Readers entranced by the idea of reincarnation, or recurring lives, will find this novel an interesting read. For the average reader, however, the lack of traditional story structure may be too much to ensure they will enjoy this book. Also, the scenes of ritual human sacrifice, while not explicitly graphic, might turn off readers before they get hooked into the story. However, what else could be expected from a book that gets its title and plot from the famous painting by Carl Larsson, Midvinterblot. A title translated from Swedish that means midwinter sacrifice.
Readers might also be distressed by the transition of the relationships between Merle and Eric throughout their many lives. Merle and Eric are not only lovers throughout some of the seven chapters, they also show up as an elderly person and child, parent and child, siblings, and people of the same gender. Although not all of the relationships are romantic in nature, the shifting nature of the characters’ relationship may make some readers uncomfortable. This reader found the changes between Merle and Eric’s relationship a testament to the many different types of love, a theme which emerges in the story.
For readers interested in different historical time periods, Midwinter Blood may be a great choice. Sedgwick explores the World War II, Victorian, mid 19th century, 10th century, and even the current time period as the backdrop to Merle and Eric’s unending romance. True, the author does not delve too deeply into the concerns of those time periods which makes some of the chapters fall flat. Some chapters immerse readers in their detail regarding the time period, however, others, such as the chapter in the Victorian era, leave much to be desired. It felt to this reader as if some of the events from these chapters could have happened in any time period leaving the question if the separate time periods were really necessary to convey the theme of the story at all.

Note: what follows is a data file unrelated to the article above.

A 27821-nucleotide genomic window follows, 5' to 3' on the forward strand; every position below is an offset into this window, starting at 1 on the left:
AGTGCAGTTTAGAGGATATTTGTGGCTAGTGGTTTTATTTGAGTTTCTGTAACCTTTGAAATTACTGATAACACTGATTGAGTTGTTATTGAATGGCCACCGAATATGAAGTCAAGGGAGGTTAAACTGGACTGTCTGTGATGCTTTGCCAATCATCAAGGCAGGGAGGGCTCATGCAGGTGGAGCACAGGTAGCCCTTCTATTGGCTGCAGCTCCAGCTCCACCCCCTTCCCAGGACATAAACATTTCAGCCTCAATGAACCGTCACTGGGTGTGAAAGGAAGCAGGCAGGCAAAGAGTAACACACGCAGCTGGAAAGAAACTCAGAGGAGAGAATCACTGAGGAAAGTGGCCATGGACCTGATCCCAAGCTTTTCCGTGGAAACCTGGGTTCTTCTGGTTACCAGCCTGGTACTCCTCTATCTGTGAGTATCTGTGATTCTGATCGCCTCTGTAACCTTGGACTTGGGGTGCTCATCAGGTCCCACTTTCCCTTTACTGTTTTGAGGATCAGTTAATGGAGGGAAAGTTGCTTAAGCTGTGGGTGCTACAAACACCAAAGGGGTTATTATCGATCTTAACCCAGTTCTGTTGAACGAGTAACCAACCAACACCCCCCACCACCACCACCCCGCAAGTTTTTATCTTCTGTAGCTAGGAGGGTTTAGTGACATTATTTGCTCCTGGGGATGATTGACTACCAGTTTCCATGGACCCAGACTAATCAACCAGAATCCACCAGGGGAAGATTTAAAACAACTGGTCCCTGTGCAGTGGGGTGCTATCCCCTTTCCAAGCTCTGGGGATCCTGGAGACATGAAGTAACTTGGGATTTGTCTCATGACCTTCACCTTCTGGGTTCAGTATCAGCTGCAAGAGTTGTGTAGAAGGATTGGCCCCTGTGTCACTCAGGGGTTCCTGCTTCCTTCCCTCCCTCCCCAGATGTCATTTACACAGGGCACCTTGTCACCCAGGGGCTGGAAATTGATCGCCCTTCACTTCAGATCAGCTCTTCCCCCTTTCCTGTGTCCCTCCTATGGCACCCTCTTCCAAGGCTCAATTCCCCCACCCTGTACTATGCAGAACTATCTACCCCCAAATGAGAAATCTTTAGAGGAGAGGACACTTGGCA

It is clear that the author was not as concerned in accurately depicting the time periods used in Midwinter Blood as crafting the connections between Merle and Eric from one life to the next. But given that the author spent little time building the relationship between Merle and Eric in the first section, it was hard for this reader to root for them to end up together. The entirety of the story and their relationship felt removed, as if I was reading a folktale rather than a novel. Although I do not think it was on purpose, the folklore element works in the author’s favor as it lends the novel an air of timelessness which the author follows through with in the concluding chapters. Considering these negatives, readers may not persevere through to the end of the novel. However, this reader believes Midwinter Blood is worthy read for those who enjoy artistic storytelling.
Does it have a Young Adult Label?: No.
Recommended if you like: Reincarnation, Romance, historically based plots, changing relationships, Orchids, Sacrifice, Folklore, Books based on paintings, Descriptive Settings
Favorite Quote: “He wonders if a few moments of utter and total joy can be worth a life time of struggle. Maybe, he thinks. Maybe, if they’re the right moments.”